Ketamine: A Medication We’ve Been Using for Over Fifty Years
About the Author Dr. Steven P. Levine is a board-certified psychiatrist internationally recognized for his contributions to advancements in mental health care. Though he is a psychiatrist who places great emphasis on the importance of psychotherapy, medication is often a necessary component of treatment, and he was dissatisfied with the relatively ineffective available options with burdensome side effects. Dr. Levine pioneered a protocol for the clinical use of ketamine infusions, has directly supervised many thousands of infusions and has helped establish similar programs across the country and around the world.
Ketamine was developed as an anesthetic for surgery and trauma. It was approved by the FDA in 1970 for human use, with indications as for the sole anesthetic agent for diagnostic and surgical procedures that do not require skeletal muscle relaxation. Ketamine was then literally battle-tested during the Vietnam War, where it was vital in caring for wounded soldiers.
It is also indicated for the induction of anesthesia prior to the administration of other general anesthetic agents and to supplement low-potency agents. Ketamine has been used in the following surgical procedures1:
- cardiac catheterization
- skin grafts
- orthopedic procedures
- short procedures for children in emergency departments
- diagnostic procedures on the eye, ear, nose, and throat
- minor surgical interventions, such as dental extractions
- dressing changes in burn units
Ketamine is quick acting and then leaves the body quickly. When given intravenously (IV) the half-life of ketamine is 2.5 hours and offers 100% bioavailability. Therefore, patients recover quickly after treatment with minimal lingering side effects.
Beginning in the mid-1990’s at Yale University, researchers began to explore other possible applications of ketamine, including its use in depression. By this time, ketamine had lost its patent protection, making it unprofitable for pharmaceutical companies to apply for a new FDA indication. Therefore, these applications are considered off-label, a common practice in medicine, as up to 70% of medications are used in this manner.
The data from both research trials and real-world use of ketamine for psychiatric conditions is growing, with dozens of studies, review papers, and meta-analyses available on its use for major depressive disorder, bipolar depression, PTSD, OCD, and anxiety. A recent trial measured response after only one treatment of ketamine versus an active control, midazolam.2 68% of patients responded after a single dose versus 28% for midazolam. Additional trials have shown similar results that were maintained over time through a series of infusions given over a few weeks. Major academic and teaching centers such as Yale University, Baylor University, the National Institute of Mental Health, Stanford University, The Mayo Clinic, The Cleveland Clinic, and Mt. Sinai Hospital have completed trials and are currently involved in more studies to review additional applications of ketamine therapy for mood and anxiety disorders.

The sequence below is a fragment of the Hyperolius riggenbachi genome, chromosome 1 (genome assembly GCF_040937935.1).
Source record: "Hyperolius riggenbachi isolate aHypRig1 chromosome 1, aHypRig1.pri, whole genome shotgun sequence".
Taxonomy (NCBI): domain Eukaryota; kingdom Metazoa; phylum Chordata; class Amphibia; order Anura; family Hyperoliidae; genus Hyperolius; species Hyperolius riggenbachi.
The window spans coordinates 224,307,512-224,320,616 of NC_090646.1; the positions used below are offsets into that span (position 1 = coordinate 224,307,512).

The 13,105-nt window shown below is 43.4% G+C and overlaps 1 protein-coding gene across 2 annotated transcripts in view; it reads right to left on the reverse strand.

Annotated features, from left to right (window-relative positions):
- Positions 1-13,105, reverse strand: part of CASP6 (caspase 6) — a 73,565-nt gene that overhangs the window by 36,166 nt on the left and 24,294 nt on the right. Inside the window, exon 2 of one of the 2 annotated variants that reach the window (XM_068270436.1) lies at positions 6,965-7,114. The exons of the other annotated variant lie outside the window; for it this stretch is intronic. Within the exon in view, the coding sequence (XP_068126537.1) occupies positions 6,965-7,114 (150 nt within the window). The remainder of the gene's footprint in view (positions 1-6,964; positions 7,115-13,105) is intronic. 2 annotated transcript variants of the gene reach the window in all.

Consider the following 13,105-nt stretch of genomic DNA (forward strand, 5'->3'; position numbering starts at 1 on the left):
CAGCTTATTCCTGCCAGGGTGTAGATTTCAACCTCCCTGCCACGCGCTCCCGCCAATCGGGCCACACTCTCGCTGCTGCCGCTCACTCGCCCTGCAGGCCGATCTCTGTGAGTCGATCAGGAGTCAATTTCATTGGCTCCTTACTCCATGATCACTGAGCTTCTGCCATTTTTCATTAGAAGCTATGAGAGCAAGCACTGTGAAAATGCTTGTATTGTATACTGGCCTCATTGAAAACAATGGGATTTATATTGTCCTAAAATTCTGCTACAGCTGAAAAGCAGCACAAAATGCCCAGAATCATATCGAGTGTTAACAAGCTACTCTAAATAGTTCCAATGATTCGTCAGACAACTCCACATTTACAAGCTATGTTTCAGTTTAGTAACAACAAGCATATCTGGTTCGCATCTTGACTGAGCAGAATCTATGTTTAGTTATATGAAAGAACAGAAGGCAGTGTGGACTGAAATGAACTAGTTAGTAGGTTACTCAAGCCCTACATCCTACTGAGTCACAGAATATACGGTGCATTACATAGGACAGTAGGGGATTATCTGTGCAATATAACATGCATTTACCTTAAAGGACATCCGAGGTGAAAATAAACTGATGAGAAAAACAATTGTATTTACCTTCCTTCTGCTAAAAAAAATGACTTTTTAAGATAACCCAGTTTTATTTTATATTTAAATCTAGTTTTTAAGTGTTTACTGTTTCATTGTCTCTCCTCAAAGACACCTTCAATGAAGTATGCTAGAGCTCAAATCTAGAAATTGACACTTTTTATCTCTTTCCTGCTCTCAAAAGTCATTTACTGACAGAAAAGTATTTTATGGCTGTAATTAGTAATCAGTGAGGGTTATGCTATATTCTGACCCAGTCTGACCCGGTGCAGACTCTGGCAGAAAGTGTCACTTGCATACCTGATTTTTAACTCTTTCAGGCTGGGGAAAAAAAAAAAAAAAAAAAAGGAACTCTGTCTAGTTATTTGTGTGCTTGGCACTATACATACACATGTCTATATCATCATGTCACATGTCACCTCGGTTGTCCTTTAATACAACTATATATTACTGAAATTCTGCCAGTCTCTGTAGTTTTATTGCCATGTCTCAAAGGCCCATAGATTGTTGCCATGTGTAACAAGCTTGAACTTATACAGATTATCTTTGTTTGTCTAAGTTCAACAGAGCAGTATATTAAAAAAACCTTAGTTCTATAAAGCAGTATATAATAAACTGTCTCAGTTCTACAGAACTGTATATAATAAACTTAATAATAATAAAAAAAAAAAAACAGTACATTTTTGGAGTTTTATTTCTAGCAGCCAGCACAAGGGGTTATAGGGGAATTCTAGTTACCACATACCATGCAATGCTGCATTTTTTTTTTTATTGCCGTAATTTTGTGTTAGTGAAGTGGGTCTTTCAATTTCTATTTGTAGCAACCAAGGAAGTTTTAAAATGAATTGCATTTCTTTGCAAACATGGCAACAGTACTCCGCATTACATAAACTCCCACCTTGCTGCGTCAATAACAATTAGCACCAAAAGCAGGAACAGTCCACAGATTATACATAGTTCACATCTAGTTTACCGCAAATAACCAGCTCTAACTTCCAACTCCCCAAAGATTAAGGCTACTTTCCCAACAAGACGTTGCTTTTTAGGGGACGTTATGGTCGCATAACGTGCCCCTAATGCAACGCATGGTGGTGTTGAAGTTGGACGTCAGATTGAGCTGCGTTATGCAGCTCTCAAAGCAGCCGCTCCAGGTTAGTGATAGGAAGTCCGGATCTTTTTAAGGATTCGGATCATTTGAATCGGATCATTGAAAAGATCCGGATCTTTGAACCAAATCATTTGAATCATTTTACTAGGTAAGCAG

The primary mechanism of action involves blockade of N-methyl-D-aspartate (NMDA receptors), a type of glutamate receptor, in the brain. Glutamate is the most common chemical messenger in the body. While ketamine also has many other activities in the brain, it is believed that this mechanism assists in repairing signaling neurons and synapses that are not optimally functioning in patients with mood and anxiety disorders. This is a very different mechanism than traditional antidepressants that focus on increasing brain chemicals such as serotonin, norepinephrine, and dopamine. Having a novel mechanism is exciting for the field, as large depression studies show us that up to 50% of patients may be considered “treatment resistant” with standard medications. Treatment-resistant does not mean that someone is resisting getting well, it means that the medicine has not adequately helped to reduce that person’s symptoms. Even for those who have not responded to many medications or even electroconvulsive therapy (ECT), many may still be able to get relief with IV ketamine.
The Future of Ketamine
In this way, there is good reason to believe there is hope for those suffering from depression and related conditions. Ketamine is serving as an effective tool in its own right, but also as an example of progress being made on behalf of those battling for their mental health…fitting then that ketamine got its start on the battlefield.
For more research on ketamine, please visit our Ketamine in the Media page.
- Graven-Nielsen T, Aspegren Kendall S, Henriksson KG, et al. Ketamine reduces muscle pain, temporal summation, and referred pain in fibromyalgia patients. Pain. 2000;85(3):483-491.
- Schwartz J, Murrough JW, Iosifescu DV. Ketamine for treatment-resistant depression: recent developments and clinical applications. Evid Based Ment Health. 2016;19(2):35- 38. doi:10.1136/eb-2016-102355.